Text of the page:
Kamativi mine deal collapses

09 Oct, 2016 - 00:10 0 Views
Kamativi mine deal collapses

The Sunday News


Dumisani Nsingo, Senior Business Reporter
EFFORTS to re-open Kamativi Tin Mine which was shut down over two decades ago appears to have hit a brick wall as the Zimbabwe Mining Development Corporation has expressed dissatisfaction at the status of the Chinese company it intended to enter into a joint-venture partnership with.

In an exclusive interview with Sunday Business on Friday after a graduation ceremony at the Zimbabwe School of Mines in Bulawayo, Mines and Mining Development Permanent Secretary Professor Francis Gudyanga said the intended partnership between ZMDC and a Chinese firm, China Beijing Pinchang had all but fallen through.

ZMDC had signed a $102 million Joint Venture Arrangement with Beijing Pinchang Investments in September last year to resuscitate operations at the mine.

“At Kamativi we had wanted to go into a partnership with a Chinese company. Due diligence was done by ZMDC and they were not satisfied with the status of the company they intended to enter into a joint venture with and therefore we are yet to see their formal recommendation not to pursue that joint venture. It will mean it’s open to other investors who might want to form a joint venture with ZMDC,” said Prof Gudyanga.

He said the ministry was waiting to receive a formal recommendation from ZMDC detailing its willingness to seek or negotiate with another potential investor.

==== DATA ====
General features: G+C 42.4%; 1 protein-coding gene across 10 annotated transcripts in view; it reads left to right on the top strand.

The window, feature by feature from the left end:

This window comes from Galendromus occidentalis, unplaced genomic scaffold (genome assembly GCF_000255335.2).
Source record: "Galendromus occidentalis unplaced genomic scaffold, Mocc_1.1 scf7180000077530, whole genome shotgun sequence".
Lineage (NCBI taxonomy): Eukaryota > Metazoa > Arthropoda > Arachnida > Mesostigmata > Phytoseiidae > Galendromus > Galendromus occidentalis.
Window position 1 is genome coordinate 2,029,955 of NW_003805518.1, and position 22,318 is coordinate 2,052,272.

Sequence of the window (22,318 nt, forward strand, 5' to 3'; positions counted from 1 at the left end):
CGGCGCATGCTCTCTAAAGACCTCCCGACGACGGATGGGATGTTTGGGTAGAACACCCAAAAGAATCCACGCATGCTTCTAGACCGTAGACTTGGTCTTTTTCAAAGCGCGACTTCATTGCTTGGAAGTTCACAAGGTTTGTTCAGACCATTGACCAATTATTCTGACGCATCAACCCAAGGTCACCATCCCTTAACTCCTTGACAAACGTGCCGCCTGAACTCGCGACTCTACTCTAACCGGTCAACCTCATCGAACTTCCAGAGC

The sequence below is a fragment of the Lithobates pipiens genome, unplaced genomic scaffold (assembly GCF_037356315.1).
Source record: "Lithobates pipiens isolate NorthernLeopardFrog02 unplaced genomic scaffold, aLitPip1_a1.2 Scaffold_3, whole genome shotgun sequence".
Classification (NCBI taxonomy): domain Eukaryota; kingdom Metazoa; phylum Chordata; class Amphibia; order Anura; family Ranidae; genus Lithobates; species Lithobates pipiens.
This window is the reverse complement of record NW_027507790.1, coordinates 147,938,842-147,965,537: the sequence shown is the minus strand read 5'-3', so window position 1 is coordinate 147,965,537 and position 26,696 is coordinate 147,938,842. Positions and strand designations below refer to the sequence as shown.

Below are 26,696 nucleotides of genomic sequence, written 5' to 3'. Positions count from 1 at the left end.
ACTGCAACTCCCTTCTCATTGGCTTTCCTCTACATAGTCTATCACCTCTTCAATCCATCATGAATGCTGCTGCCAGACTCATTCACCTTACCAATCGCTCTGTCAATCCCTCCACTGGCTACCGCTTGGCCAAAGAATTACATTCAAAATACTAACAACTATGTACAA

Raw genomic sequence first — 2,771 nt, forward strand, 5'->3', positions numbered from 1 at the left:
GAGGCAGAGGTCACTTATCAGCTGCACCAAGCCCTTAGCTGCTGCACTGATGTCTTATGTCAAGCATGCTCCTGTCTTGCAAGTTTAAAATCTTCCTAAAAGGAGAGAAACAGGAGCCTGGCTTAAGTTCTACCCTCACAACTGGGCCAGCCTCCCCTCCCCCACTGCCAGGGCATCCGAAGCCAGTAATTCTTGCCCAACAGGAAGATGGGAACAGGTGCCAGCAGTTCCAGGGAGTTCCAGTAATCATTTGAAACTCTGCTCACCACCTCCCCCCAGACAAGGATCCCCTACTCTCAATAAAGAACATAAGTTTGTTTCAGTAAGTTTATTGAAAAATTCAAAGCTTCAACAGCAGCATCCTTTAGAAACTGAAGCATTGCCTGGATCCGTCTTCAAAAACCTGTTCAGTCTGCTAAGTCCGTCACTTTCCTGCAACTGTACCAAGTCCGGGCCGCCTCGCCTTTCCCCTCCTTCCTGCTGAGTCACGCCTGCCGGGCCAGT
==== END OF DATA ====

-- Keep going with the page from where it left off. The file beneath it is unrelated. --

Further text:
Prof Gudyanga said the new investors should thrive to extract lithium, whose deposits are also in abundance at the Tin Mine further stating that: “it is now a very important mineral worldwide”.

Lithium has a number of important and interesting uses. In recent years, it has been used to make lightweight, efficient batteries. Compounds of lithium have also been used to treat a mental disorder known as bipolar disorder.

Apart from tin and lithium, the mine has other mineable minerals which include tantalite, beryl, copper and beryllium.

Kamativi Tin Mine was shut down in 1994 on the back of unviable commodity prices. The price depression emanated from the devastating tin price crash in 1985 when the tin price fell overnight from about $18 000 per tonne to less than $3 000. At the moment the international prices of tin are hovering between $15 000 and $22 000 per tonne. The closure of the mine resulted in the loss of many jobs and opportunities for surrounding communities.

A total of 172 students graduated in the fields of geology, mining, mining survey, minerals processing and extractive metallurgy and metallurgical.

The graduation was held under the theme: “Unleashing competent practitioners to facilitate innovation, research and development for mineral resource development beneficiation”.


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